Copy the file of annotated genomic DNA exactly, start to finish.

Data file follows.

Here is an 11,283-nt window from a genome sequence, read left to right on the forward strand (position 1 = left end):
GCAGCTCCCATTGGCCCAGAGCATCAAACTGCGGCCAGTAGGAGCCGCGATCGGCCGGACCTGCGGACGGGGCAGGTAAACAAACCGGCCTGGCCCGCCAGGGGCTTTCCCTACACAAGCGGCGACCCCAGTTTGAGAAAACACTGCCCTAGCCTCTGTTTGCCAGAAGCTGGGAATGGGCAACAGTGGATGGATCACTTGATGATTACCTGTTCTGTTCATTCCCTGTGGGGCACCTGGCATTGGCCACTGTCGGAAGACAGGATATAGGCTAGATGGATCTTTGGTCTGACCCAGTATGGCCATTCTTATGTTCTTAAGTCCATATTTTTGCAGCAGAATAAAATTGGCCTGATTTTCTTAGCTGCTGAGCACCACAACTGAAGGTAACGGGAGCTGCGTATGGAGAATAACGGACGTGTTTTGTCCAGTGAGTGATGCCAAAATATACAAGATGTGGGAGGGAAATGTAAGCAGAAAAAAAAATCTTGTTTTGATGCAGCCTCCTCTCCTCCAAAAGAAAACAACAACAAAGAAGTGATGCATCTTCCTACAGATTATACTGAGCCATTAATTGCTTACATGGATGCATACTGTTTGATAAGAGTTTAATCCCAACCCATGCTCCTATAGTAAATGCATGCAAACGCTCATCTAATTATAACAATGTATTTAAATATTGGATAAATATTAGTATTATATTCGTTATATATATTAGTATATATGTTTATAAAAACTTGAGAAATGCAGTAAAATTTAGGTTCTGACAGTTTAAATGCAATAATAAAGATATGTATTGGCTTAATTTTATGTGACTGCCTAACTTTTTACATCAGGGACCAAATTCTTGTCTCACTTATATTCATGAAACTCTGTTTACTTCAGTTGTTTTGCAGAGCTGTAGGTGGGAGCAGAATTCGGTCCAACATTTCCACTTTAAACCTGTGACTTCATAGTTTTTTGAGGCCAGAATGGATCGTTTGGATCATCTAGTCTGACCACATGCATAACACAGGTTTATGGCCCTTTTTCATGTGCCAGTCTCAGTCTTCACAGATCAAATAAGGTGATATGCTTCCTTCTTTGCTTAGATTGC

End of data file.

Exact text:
Here is an 11,283-nt window from a genome sequence, read left to right on the forward strand (position 1 = left end):
GCAGCTCCCATTGGCCCAGAGCATCAAACTGCGGCCAGTAGGAGCCGCGATCGGCCGGACCTGCGGACGGGGCAGGTAAACAAACCGGCCTGGCCCGCCAGGGGCTTTCCCTACACAAGCGGCGACCCCAGTTTGAGAAAACACTGCCCTAGCCTCTGTTTGCCAGAAGCTGGGAATGGGCAACAGTGGATGGATCACTTGATGATTACCTGTTCTGTTCATTCCCTGTGGGGCACCTGGCATTGGCCACTGTCGGAAGACAGGATATAGGCTAGATGGATCTTTGGTCTGACCCAGTATGGCCATTCTTATGTTCTTAAGTCCATATTTTTGCAGCAGAATAAAATTGGCCTGATTTTCTTAGCTGCTGAGCACCACAACTGAAGGTAACGGGAGCTGCGTATGGAGAATAACGGACGTGTTTTGTCCAGTGAGTGATGCCAAAATATACAAGATGTGGGAGGGAAATGTAAGCAGAAAAAAAAATCTTGTTTTGATGCAGCCTCCTCTCCTCCAAAAGAAAACAACAACAAAGAAGTGATGCATCTTCCTACAGATTATACTGAGCCATTAATTGCTTACATGGATGCATACTGTTTGATAAGAGTTTAATCCCAACCCATGCTCCTATAGTAAATGCATGCAAACGCTCATCTAATTATAACAATGTATTTAAATATTGGATAAATATTAGTATTATATTCGTTATATATATTAGTATATATGTTTATAAAAACTTGAGAAATGCAGTAAAATTTAGGTTCTGACAGTTTAAATGCAATAATAAAGATATGTATTGGCTTAATTTTATGTGACTGCCTAACTTTTTACATCAGGGACCAAATTCTTGTCTCACTTATATTCATGAAACTCTGTTTACTTCAGTTGTTTTGCAGAGCTGTAGGTGGGAGCAGAATTCGGTCCAACATTTCCACTTTAAACCTGTGACTTCATAGTTTTTTGAGGCCAGAATGGATCGTTTGGATCATCTAGTCTGACCACATGCATAACACAGGTTTATGGCCCTTTTTCATGTGCCAGTCTCAGTCTTCACAGATCAAATAAGGTGATATGCTTCCTTCTTTGCTTAGATTGC